The two of them got a chance to hang out for a little bit on Friday and Kane still keeps tabs on his former linemate.

"I always really enjoy watching him," Kane said. "If we have an off night or something, he's a really fun player to watch."

Blackhawks and Blue Jackets both going through own challenges of Artemi Panarin and Brandon Saad trade

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USA TODAY

Blackhawks and Blue Jackets both going through own challenges of Artemi Panarin and Brandon Saad trade

COLUMBUS — The Blackhawks and Blue Jackets blockbuster trade from the 2017 offseason is always a hot topic in Chicago when things aren't going great. It especially is when the two teams square off against each other, like Saturday at Nationwide Arena for the first time this season.

If it wasn't already apparent in Chicago, Artemi Panarin has emerged as a real NHL superstar and is set for a giant payday when he becomes an unrestricted free agent on July 1, 2019. He set a Blue Jackets record with 82 points in a single season and has nine points (three goals, six assists) through six games this season.

Brandon Saad, on the other hand, had a challenging first year back with the Blackhawks in 2017-18 after netting only 35 points in 82 games and is off to a slow start this year as well with zero goals and two assists through six games. After a demotion to the fourth line, he was close to being a healthy scratch on Thursday, which only magnifies where things are at as the two get ready to clash.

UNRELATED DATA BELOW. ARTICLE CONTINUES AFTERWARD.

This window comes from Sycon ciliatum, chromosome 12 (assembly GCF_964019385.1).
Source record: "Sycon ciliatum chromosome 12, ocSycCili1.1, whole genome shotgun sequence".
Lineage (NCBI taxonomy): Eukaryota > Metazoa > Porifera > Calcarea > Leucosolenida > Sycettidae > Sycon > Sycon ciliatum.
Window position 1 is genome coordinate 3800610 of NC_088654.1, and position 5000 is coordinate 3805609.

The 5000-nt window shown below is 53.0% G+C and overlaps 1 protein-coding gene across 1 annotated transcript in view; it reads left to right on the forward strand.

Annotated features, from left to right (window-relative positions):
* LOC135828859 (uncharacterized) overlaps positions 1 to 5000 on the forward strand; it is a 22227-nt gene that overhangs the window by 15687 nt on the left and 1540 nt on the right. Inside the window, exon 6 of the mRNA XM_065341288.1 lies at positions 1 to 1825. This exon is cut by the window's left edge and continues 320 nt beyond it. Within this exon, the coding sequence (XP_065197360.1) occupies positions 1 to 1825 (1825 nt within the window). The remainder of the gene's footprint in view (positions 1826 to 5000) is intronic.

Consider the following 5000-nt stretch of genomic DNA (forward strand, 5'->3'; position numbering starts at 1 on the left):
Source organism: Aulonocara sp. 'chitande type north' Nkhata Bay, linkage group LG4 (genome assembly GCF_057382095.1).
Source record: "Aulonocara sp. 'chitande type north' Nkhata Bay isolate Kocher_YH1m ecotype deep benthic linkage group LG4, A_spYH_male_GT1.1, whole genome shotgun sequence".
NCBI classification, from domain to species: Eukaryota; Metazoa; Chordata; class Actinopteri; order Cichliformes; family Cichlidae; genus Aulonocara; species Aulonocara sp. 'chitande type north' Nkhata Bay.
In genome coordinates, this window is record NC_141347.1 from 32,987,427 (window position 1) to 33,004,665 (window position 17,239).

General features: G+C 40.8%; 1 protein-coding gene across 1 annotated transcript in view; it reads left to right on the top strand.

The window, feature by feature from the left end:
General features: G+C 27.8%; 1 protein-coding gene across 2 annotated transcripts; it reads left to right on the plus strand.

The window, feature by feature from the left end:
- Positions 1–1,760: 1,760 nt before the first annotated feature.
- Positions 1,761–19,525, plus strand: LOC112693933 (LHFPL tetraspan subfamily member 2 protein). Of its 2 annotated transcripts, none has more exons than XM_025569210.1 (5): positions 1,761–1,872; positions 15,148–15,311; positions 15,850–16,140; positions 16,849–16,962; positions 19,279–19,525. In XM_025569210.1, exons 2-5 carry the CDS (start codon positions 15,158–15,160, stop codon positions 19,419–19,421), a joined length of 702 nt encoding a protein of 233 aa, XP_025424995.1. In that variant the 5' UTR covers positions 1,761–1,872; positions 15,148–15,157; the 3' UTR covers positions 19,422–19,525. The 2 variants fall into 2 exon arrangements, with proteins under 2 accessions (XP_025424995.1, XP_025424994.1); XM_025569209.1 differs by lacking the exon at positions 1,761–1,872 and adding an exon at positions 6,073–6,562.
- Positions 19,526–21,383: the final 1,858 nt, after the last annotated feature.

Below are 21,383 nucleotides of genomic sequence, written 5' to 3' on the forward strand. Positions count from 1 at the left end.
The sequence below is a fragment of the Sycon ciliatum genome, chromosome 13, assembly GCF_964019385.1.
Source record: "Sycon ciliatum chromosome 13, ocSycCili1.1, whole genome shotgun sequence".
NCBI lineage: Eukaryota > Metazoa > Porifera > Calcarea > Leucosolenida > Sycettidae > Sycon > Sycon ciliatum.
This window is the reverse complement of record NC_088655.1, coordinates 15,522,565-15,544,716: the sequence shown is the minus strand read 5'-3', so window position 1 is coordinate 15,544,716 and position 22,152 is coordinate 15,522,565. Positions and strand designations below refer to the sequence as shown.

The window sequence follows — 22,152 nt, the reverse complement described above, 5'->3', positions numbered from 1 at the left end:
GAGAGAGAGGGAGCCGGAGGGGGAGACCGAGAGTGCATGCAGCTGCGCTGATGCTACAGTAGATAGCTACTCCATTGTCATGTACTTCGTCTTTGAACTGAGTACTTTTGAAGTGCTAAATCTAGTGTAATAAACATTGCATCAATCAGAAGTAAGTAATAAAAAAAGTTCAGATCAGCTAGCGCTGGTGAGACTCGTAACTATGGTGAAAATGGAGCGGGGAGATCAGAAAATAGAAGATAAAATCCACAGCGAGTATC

But Saad was never going to be able to replace Panarin's offensive production. Everybody knows that. Yet, the offensive comparisons will always be there as a barometer and that's something Saad doesn't think about, no matter how much fans talk about it.

"I don't think I do it," he said. "We're different players. He's a great player. Fans are going to do whatever comparisons they want, but at the end of the day you've got to be true to yourself and do what you bring to the table. He's a great player around the league. You can see his highlights and his goals, he's definitely a special player. But at the end of the day I've got confidence in my abilities too. We both bring different attributes, but they're going to make comparisons regardless."

A big reason why the Blackhawks reacquired Saad, other than his ability to play a 200-foot game, is because he carries a $6 million cap hit through 2020-21, which is two years more than Panarin at the same cap hit. (It's also important to note that the Blackhawks hoped they were getting a reliable, young backup goaltender in Anton Forsberg, but the injury to Corey Crawford thrust him into a role he wasn't exactly prepared for.)

It's not all rainbows for Columbus right now regarding where things stand with Panarin, who has made it clear he's not ready to sign a long-term extension. All signs point to the 26-year-old winger hitting the market, putting the Blue Jackets in a tricky situation ahead of the trade deadline. The Blackhawks very well could have found themselves in this position, too, had a deal not been made.

Both sides are dealing with their own challenges of the trade. Saad is still a key piece to the Blackhawks' puzzle and they're hoping to get more out of him, for no other reason than the team's overall success.

"You want to have success regardless of who you're playing for, who you're traded for, things like that," Saad said. "Naturally, just as competitors, you want to bring that excitement and you want to have success with the team and personally."